Let’s just start with the positive, in the name of optimism and all. I really enjoyed Anne’s character at first, and the challenges she faced. Being biracial, Anne had to suffer at both the bigotry of the time – and her station as a maid proved to lay more hardships in path. Nonetheless, Anne remained sharp-witted, resourceful and sassy. She has a bit of a temper, lashing out mentally at everyone who crosses her path. She knows what she wants out of life and is not afraid to bend rules to get there. I found myself cheering her on, even while she was stealing silvers from Master Drummond – because how could you not? She is a walking ball of snark and fury, there’s really no quicker way to steal my heart.
Sadly, where Anne was celebrated and awesome – the other females in the book were executed poorly. It galls me more that it was Anne herself who remained unkind to them – when her position should have developed some empathy, especially to her fellow maids. The book took the easy way out: treating Anne as the poor, helpless, beautiful heroine who suffered from the envy and cruelty of all fellow females.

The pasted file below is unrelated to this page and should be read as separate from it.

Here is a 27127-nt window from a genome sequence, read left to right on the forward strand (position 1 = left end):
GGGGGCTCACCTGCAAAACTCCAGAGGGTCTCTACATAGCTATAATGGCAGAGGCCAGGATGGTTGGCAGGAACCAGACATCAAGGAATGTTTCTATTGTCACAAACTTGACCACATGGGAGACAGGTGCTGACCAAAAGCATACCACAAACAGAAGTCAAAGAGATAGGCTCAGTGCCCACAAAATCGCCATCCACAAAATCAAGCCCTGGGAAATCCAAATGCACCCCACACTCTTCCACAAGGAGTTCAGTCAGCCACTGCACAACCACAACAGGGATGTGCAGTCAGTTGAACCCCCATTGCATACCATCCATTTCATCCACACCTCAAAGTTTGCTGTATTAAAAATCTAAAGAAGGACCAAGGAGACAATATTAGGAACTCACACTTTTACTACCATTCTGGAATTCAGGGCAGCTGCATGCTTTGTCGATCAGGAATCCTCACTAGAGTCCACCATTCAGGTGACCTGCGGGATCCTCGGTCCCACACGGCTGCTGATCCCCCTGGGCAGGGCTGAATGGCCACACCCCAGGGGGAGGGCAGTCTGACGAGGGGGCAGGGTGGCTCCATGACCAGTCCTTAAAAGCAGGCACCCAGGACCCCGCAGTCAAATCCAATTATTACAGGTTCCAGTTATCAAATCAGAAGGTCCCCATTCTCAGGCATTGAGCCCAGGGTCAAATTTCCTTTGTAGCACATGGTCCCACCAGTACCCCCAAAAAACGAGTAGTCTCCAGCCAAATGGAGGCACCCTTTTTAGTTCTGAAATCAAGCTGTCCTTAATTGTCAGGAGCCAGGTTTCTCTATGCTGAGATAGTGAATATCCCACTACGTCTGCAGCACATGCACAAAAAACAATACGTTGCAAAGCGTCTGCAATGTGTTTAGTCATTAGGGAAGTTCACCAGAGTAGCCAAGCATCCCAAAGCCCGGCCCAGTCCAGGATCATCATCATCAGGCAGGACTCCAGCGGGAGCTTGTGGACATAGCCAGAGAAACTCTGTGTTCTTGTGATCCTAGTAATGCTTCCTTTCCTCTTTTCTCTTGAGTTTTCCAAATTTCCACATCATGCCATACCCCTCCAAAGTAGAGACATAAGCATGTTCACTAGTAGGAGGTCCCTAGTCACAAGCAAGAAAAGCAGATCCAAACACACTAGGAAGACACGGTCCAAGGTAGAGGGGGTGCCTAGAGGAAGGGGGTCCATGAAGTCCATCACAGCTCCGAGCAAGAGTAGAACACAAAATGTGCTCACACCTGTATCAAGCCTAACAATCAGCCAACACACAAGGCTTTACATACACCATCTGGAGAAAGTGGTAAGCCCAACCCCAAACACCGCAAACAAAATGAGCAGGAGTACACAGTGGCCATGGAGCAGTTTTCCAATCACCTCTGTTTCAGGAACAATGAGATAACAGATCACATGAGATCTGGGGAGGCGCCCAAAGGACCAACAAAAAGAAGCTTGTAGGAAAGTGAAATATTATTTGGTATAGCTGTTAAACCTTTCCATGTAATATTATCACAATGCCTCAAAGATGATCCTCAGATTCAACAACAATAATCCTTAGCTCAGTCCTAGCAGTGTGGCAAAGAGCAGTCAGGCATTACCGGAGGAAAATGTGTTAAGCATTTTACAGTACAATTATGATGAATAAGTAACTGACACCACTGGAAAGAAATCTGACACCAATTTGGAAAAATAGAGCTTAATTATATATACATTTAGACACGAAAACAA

‘Their cruel comments had stung. Anne had done her best to ignore them, but she’d been overwhelmed and depressed by her new situation’.
There’s Mary, Sara, and Margaery, fellow maids who serve just to dally with groomsmen like ‘harlots’ and bully poor Anne. Really, they’re little more than the equivalent of the wicked stepmother and stepsisters archetype. Always trying to get at our heroine, but never truly good enough to be on her level. In fact, they were such flat characters that in my mind, they have melded into one being – I had to look up their name while typing up this review. Then, of course, we have to be constantly reminded that Anne is not like OTHER maids, she’s so educated and refined.
‘Patience did not take well to competition, especially in the form of a house servant’.